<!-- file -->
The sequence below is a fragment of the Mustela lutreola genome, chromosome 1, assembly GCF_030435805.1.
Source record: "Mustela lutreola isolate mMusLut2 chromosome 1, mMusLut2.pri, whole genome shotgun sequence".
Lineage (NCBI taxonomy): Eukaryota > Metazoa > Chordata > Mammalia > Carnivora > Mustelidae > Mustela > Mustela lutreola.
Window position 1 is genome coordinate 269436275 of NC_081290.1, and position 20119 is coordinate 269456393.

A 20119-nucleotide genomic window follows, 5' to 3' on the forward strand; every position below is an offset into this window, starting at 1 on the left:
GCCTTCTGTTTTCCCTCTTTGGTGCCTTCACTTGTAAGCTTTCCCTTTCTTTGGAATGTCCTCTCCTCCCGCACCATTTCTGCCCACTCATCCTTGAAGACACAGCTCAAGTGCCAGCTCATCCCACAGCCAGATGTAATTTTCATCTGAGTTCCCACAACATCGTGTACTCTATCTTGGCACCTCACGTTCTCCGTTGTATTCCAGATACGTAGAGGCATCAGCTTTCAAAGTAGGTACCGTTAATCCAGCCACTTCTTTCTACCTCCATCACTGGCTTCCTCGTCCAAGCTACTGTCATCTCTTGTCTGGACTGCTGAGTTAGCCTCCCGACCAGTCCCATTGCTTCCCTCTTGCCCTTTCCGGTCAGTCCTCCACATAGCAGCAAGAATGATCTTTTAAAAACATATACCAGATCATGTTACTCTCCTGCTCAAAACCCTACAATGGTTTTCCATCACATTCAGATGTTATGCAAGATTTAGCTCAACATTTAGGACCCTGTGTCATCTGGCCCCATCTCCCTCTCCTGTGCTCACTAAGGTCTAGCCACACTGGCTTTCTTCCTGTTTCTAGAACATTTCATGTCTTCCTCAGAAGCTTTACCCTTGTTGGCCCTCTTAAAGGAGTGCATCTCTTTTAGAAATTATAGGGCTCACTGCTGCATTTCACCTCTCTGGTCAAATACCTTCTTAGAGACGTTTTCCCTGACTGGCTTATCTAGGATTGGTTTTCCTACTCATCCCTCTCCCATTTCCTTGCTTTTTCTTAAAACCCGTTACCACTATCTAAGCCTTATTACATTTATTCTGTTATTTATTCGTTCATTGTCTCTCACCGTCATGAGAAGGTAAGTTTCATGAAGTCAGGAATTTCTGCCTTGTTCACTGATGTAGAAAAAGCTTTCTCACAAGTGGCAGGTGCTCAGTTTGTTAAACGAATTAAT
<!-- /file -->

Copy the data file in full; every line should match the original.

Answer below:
The sequence below is a fragment of the Mustela lutreola genome, chromosome 1, assembly GCF_030435805.1.
Source record: "Mustela lutreola isolate mMusLut2 chromosome 1, mMusLut2.pri, whole genome shotgun sequence".
Lineage (NCBI taxonomy): Eukaryota > Metazoa > Chordata > Mammalia > Carnivora > Mustelidae > Mustela > Mustela lutreola.
Window position 1 is genome coordinate 269436275 of NC_081290.1, and position 20119 is coordinate 269456393.

A 20119-nucleotide genomic window follows, 5' to 3' on the forward strand; every position below is an offset into this window, starting at 1 on the left:
GCCTTCTGTTTTCCCTCTTTGGTGCCTTCACTTGTAAGCTTTCCCTTTCTTTGGAATGTCCTCTCCTCCCGCACCATTTCTGCCCACTCATCCTTGAAGACACAGCTCAAGTGCCAGCTCATCCCACAGCCAGATGTAATTTTCATCTGAGTTCCCACAACATCGTGTACTCTATCTTGGCACCTCACGTTCTCCGTTGTATTCCAGATACGTAGAGGCATCAGCTTTCAAAGTAGGTACCGTTAATCCAGCCACTTCTTTCTACCTCCATCACTGGCTTCCTCGTCCAAGCTACTGTCATCTCTTGTCTGGACTGCTGAGTTAGCCTCCCGACCAGTCCCATTGCTTCCCTCTTGCCCTTTCCGGTCAGTCCTCCACATAGCAGCAAGAATGATCTTTTAAAAACATATACCAGATCATGTTACTCTCCTGCTCAAAACCCTACAATGGTTTTCCATCACATTCAGATGTTATGCAAGATTTAGCTCAACATTTAGGACCCTGTGTCATCTGGCCCCATCTCCCTCTCCTGTGCTCACTAAGGTCTAGCCACACTGGCTTTCTTCCTGTTTCTAGAACATTTCATGTCTTCCTCAGAAGCTTTACCCTTGTTGGCCCTCTTAAAGGAGTGCATCTCTTTTAGAAATTATAGGGCTCACTGCTGCATTTCACCTCTCTGGTCAAATACCTTCTTAGAGACGTTTTCCCTGACTGGCTTATCTAGGATTGGTTTTCCTACTCATCCCTCTCCCATTTCCTTGCTTTTTCTTAAAACCCGTTACCACTATCTAAGCCTTATTACATTTATTCTGTTATTTATTCGTTCATTGTCTCTCACCGTCATGAGAAGGTAAGTTTCATGAAGTCAGGAATTTCTGCCTTGTTCACTGATGTAGAAAAAGCTTTCTCACAAGTGGCAGGTGCTCAGTTTGTTAAACGAATTAAT